When I arrived on 13 Aug 2015 in Vienna, it was hot. I think it was up to 32 degrees Celsius sometimes. The trouble is, Vienna wasn't built for such heat. The structure of the buildings meant that most rooms had no moving air, night or day, and that made it even hotter. Worse, almost nobody had a fan in Vienna.
My friends told me it was just for that couple of weeks, and then it would get colder, and that was why it wasn't worth buying a fan. Maybe. Over dinner just now, someone told me the hotels in Vienna jacked up their room prices because they were the only ones with air-conditioning. Some locals couldn't stand the heat and went to live in the hotels for a while.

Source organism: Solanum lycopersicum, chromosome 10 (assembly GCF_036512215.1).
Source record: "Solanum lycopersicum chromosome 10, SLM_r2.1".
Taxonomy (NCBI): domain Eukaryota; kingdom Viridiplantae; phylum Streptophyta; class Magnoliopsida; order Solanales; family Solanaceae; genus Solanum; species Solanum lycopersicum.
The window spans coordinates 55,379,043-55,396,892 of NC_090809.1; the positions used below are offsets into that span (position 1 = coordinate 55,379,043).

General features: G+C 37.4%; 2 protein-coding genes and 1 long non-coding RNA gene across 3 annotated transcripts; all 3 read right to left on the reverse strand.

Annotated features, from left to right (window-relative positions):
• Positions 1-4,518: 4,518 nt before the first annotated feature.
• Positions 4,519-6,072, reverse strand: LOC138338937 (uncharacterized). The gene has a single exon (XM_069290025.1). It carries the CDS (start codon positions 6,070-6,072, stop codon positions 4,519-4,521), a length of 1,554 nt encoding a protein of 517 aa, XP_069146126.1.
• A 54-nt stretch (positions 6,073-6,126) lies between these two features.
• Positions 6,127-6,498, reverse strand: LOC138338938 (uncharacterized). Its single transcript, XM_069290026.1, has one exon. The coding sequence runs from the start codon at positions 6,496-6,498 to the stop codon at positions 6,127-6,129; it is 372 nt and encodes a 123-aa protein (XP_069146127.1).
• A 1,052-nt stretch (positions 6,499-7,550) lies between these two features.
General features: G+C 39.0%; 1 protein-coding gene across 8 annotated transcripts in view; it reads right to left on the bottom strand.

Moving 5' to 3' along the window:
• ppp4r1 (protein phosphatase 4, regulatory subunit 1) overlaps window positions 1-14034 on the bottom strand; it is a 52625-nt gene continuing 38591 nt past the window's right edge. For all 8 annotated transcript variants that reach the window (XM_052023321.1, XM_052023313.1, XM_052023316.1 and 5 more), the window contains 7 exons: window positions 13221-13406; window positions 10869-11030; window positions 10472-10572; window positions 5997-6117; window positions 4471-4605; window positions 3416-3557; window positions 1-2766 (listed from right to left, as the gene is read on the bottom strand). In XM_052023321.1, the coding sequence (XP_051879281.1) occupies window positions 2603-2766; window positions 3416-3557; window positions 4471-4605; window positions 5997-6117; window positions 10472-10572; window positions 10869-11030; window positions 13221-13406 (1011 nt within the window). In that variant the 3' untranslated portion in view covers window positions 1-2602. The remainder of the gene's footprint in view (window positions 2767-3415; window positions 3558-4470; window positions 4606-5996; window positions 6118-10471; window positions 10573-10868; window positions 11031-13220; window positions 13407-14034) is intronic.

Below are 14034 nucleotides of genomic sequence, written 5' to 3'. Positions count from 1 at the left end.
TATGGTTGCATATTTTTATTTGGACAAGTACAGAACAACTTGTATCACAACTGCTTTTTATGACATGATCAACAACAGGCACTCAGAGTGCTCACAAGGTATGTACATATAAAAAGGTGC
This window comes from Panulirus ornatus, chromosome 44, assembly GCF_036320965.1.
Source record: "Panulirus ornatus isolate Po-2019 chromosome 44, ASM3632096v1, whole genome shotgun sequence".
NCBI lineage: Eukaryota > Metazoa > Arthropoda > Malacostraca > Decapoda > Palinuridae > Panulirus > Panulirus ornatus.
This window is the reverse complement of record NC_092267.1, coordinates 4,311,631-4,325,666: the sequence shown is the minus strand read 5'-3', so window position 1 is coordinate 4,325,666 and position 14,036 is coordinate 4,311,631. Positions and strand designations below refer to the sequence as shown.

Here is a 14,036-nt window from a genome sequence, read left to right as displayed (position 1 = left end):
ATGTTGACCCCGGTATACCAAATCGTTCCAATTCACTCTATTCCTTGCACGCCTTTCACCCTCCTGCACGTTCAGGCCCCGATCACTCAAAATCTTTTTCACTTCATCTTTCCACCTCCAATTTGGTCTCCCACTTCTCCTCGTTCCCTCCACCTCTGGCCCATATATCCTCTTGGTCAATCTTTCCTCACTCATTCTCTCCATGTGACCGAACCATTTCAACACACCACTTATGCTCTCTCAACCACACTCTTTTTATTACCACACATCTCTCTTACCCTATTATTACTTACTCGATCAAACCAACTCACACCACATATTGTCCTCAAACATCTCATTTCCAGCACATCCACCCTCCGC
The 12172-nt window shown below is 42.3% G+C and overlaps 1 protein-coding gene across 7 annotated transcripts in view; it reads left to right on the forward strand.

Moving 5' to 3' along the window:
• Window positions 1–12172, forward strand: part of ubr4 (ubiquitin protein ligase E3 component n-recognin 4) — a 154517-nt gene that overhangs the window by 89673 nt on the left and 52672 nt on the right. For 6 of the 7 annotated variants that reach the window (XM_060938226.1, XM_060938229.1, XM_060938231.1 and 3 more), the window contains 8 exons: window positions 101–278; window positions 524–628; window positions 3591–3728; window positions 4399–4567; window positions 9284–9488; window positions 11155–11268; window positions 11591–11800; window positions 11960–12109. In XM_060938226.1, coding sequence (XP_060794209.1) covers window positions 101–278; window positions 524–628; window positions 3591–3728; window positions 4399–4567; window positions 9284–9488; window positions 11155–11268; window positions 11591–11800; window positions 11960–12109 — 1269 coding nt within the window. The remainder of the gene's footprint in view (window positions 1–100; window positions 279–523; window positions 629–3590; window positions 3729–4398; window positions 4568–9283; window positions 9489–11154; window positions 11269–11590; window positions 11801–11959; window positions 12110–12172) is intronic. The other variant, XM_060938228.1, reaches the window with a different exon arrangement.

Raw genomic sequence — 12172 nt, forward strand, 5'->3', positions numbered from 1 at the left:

When I arrived in Krems on 15 August, the heat began to die down, though it was quite warm for a couple of days. Now it's freezing by Asian standards. Tonight, it's about 17 degrees Celsius outside, and with the light rain it feels even colder. We're on the way to autumn and winter now.
I didn't know many Austrians at that point in time, so I asked a German friend about European climate patterns. He said that since 2002, the area where he lived had experienced intermittent snow. Some winters there was no snow. It had never been like that before, he said.
The heat wave across this part of Europe is written off as an anomaly. I'm not sure it is. Maybe soon, Europe will need to get fans for longer periods of high heat. I stop short of calling this climate change because I've not really looked into it.